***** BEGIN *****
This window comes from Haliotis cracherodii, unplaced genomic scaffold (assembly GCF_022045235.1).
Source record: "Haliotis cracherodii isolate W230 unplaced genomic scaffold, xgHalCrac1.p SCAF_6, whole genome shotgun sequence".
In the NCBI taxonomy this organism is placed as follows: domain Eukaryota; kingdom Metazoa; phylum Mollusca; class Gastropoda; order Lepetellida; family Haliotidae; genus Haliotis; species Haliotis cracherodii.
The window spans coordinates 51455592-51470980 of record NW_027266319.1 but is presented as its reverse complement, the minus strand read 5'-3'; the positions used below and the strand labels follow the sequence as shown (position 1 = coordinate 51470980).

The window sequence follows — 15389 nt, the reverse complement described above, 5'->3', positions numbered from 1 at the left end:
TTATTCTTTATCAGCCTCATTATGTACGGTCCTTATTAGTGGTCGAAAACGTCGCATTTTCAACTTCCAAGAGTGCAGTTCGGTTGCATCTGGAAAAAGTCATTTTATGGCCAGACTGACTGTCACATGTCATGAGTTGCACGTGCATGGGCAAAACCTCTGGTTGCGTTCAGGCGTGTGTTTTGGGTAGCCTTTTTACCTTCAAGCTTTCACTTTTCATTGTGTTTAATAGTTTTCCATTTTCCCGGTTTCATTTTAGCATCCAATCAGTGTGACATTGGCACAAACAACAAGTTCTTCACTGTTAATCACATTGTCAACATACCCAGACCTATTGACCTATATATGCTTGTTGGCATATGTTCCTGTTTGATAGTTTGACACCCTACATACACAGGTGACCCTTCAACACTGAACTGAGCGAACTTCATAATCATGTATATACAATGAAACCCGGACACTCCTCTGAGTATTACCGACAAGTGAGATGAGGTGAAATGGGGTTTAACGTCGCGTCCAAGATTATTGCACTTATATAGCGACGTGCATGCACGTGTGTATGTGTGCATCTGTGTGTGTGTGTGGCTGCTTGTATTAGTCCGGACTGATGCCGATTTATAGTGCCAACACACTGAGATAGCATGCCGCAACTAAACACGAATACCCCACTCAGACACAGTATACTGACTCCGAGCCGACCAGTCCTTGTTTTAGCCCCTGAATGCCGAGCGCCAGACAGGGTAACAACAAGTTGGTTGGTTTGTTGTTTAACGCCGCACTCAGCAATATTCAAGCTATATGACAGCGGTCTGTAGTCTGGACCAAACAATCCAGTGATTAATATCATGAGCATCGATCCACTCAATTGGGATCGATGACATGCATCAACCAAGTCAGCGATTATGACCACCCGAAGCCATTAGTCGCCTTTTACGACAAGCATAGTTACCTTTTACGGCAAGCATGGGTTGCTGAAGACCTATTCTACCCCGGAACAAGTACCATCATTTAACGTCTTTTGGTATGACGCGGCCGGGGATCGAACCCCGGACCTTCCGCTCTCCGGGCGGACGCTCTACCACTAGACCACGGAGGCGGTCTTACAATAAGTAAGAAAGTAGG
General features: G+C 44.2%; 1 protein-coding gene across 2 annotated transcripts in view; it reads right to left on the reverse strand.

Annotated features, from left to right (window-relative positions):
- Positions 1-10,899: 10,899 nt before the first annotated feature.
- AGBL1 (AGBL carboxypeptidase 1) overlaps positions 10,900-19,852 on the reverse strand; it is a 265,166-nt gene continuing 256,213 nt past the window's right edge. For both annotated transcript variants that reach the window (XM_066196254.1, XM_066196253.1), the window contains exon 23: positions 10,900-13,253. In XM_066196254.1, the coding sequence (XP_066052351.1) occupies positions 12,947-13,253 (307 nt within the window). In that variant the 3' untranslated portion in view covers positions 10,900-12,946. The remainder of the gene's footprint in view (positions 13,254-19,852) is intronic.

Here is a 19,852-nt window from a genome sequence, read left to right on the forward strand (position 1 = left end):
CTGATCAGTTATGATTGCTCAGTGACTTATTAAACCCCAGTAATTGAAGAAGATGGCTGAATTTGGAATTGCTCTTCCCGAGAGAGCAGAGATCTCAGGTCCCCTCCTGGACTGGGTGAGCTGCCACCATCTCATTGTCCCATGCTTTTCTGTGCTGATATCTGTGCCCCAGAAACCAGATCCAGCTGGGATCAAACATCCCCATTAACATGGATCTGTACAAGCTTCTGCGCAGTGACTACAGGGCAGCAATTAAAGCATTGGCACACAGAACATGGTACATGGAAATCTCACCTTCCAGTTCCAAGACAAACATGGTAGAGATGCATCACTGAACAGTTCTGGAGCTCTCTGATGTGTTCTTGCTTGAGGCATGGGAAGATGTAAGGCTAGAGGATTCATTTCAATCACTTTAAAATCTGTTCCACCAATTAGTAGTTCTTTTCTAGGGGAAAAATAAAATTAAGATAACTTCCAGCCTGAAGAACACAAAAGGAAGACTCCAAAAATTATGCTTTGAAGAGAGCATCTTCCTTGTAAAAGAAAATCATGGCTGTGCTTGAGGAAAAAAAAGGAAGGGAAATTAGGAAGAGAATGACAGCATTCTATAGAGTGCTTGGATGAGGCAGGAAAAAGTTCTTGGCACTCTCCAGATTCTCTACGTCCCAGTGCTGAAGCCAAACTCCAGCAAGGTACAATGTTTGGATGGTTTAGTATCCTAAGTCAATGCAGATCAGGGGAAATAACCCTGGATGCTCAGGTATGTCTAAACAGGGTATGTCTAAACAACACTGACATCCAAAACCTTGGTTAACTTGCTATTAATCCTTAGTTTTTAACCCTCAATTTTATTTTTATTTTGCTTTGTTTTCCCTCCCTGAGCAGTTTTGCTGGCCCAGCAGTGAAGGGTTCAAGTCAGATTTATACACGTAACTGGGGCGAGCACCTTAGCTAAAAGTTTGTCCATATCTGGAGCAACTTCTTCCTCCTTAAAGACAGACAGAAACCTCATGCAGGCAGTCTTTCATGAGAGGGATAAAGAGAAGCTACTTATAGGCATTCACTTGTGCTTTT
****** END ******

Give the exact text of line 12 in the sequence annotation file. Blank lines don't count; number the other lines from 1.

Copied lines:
CTGATCAGTTATGATTGCTCAGTGACTTATTAAACCCCAGTAATTGAAGAAGATGGCTGAATTTGGAATTGCTCTTCCCGAGAGAGCAGAGATCTCAGGTCCCCTCCTGGACTGGGTGAGCTGCCACCATCTCATTGTCCCATGCTTTTCTGTGCTGATATCTGTGCCCCAGAAACCAGATCCAGCTGGGATCAAACATCCCCATTAACATGGATCTGTACAAGCTTCTGCGCAGTGACTACAGGGCAGCAATTAAAGCATTGGCACACAGAACATGGTACATGGAAATCTCACCTTCCAGTTCCAAGACAAACATGGTAGAGATGCATCACTGAACAGTTCTGGAGCTCTCTGATGTGTTCTTGCTTGAGGCATGGGAAGATGTAAGGCTAGAGGATTCATTTCAATCACTTTAAAATCTGTTCCACCAATTAGTAGTTCTTTTCTAGGGGAAAAATAAAATTAAGATAACTTCCAGCCTGAAGAACACAAAAGGAAGACTCCAAAAATTATGCTTTGAAGAGAGCATCTTCCTTGTAAAAGAAAATCATGGCTGTGCTTGAGGAAAAAAAAGGAAGGGAAATTAGGAAGAGAATGACAGCATTCTATAGAGTGCTTGGATGAGGCAGGAAAAAGTTCTTGGCACTCTCCAGATTCTCTACGTCCCAGTGCTGAAGCCAAACTCCAGCAAGGTACAATGTTTGGATGGTTTAGTATCCTAAGTCAATGCAGATCAGGGGAAATAACCCTGGATGCTCAGGTATGTCTAAACAGGGTATGTCTAAACAACACTGACATCCAAAACCTTGGTTAACTTGCTATTAATCCTTAGTTTTTAACCCTCAATTTTATTTTTATTTTGCTTTGTTTTCCCTCCCTGAGCAGTTTTGCTGGCCCAGCAGTGAAGGGTTCAAGTCAGATTTATACACGTAACTGGGGCGAGCACCTTAGCTAAAAGTTTGTCCATATCTGGAGCAACTTCTTCCTCCTTAAAGACAGACAGAAACCTCATGCAGGCAGTCTTTCATGAGAGGGATAAAGAGAAGCTACTTATAGGCATTCACTTGTGCTTTT